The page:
c. Models incorporating capital bias

Louis de Alessi accepts the positive correlation of a bureaucrat’s utility and the budget under his control in a paper that examines the implications of property rights for government investment choices. 3/ De Alessi suggests that a bureaucrat has an interest in the stream of pecuniary and nonpecuniary benefits that accrue to him while he is in office as a result of his investment decisions. From the viewpoint of society as a whole, however, the present value over the lifetime of an investment project is of interest. If the bureaucrat is just one member of society, sharing public property rights to some resources as opposed to owning private property rights to them, De Alessi predicts that the bureaucrat’s choices will be based on a discount rate lower than the social rate, as “the opportunity cost of alternatives forgone beyond his withdrawal from public office is lower.” The paper also suggests that the utility maximization hypothesis leads to bureaucrats proposing more capital investments as “visible tokens of their accomplishments” in the absence of readily evaluated profitability criteria in the firm.

The idea that the decision maker has an incentive to use as low a discount rate as higher-level decision makers will allow yields a number of other predictions, which can be listed as follows:

(1) Bureaucrats (the decision makers) favor more capital intensive projects with a higher proportion of costs incurred in the present (relative to projects chosen using the social discount rate);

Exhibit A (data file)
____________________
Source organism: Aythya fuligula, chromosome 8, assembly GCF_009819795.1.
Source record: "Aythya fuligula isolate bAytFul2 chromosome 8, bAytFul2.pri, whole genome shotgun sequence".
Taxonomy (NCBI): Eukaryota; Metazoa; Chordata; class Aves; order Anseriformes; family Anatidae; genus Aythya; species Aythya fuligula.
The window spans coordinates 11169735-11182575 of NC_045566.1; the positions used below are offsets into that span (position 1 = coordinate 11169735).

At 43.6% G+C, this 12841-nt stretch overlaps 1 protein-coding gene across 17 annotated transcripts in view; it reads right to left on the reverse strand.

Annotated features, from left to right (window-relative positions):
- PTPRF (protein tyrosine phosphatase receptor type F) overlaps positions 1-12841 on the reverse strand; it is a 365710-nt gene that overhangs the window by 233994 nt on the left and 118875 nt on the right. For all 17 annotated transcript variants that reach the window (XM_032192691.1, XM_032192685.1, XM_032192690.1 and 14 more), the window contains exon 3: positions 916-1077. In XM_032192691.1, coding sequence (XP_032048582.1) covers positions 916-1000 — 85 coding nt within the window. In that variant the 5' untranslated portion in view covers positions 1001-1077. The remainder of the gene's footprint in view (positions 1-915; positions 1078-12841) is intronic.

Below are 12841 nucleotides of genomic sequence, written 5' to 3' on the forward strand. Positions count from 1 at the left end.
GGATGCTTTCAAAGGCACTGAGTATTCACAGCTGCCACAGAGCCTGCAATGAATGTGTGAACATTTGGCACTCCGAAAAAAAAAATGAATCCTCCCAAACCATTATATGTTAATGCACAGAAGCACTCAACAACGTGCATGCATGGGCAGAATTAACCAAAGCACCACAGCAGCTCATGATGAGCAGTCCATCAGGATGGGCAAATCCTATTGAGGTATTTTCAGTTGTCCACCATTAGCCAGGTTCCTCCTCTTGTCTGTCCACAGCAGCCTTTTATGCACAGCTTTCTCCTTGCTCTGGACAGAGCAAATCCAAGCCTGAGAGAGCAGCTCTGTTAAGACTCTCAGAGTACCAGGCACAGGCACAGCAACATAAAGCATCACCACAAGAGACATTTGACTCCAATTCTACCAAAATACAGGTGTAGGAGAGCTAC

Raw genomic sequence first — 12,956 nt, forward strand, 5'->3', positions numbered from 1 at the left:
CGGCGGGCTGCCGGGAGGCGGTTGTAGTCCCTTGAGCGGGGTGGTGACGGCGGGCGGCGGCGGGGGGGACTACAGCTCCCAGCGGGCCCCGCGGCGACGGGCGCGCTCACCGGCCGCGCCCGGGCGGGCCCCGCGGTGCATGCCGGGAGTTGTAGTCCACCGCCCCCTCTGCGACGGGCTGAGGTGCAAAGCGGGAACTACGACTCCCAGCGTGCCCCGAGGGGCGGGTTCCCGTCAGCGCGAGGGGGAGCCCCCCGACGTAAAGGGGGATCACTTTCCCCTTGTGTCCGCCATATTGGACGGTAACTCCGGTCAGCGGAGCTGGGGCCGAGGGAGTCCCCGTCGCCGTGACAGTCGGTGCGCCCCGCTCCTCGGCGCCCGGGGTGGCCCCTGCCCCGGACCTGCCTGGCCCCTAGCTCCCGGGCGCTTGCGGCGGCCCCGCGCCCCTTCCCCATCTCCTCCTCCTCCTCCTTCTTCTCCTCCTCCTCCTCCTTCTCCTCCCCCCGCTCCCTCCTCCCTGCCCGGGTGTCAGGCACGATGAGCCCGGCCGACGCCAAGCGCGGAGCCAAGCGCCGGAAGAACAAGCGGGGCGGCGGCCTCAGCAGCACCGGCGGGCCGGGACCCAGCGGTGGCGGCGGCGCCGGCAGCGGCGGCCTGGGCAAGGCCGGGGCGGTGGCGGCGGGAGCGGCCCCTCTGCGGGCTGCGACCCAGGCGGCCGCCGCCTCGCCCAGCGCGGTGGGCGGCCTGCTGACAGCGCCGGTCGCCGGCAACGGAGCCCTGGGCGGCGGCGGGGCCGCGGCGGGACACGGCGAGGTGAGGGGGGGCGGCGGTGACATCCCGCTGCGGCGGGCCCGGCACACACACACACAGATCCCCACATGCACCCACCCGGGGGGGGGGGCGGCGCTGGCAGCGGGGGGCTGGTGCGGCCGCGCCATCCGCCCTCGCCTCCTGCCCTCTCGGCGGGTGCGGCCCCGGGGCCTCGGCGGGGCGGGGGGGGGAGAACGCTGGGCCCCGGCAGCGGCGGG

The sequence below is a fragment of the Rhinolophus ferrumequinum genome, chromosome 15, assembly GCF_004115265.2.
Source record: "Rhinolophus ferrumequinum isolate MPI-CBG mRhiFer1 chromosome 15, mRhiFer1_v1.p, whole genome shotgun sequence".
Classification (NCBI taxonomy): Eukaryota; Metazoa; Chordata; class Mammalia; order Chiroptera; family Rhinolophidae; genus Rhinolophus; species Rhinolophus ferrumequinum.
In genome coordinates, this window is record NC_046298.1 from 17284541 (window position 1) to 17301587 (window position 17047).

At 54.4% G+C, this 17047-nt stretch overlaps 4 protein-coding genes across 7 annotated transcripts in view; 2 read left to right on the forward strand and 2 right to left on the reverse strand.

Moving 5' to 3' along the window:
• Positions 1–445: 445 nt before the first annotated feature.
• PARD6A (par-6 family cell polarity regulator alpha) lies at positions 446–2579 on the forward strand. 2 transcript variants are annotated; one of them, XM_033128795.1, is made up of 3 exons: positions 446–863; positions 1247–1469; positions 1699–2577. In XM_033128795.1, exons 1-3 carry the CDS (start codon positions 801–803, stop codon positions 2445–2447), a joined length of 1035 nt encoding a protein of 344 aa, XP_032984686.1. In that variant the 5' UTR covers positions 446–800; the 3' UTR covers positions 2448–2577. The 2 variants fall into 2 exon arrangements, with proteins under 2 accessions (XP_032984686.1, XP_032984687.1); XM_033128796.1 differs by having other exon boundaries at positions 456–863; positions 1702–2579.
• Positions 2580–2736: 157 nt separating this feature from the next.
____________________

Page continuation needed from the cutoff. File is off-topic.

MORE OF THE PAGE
(2) Bureaucrats favor longer-lived, more capital intensive projects; and

(3) To justify such projects, bureaucrats have an incentive to bias their costs downward and their benefits upward.

5. Criticisms of the budget maximization assumption

The assumption of budget maximizing behavior by bureaucrats has been criticized by a number of writers on various grounds. A common theme of these criticisms has been the link between the bureaucrat’s utility function and the budget size. Margolis, for example, suggests that “to understand the behavior of the group of ambitious and energetic persons who reach the top of bureaus we should consider their lifetime aspirations and, therefore, the reward structure should be specified for a sequence of posts and for behavior which is welcomed by the bureaucrats’ superiors…. Our growing society may reserve its largest rewards for the expansionists, but where there are no impersonal ways to eliminate the unwanted, as in the political sphere, hatchet men are well rewarded.” 1/ In other words, a government with a policy of reducing expenditure is likely to reward bureaucrats who help to achieve that aim.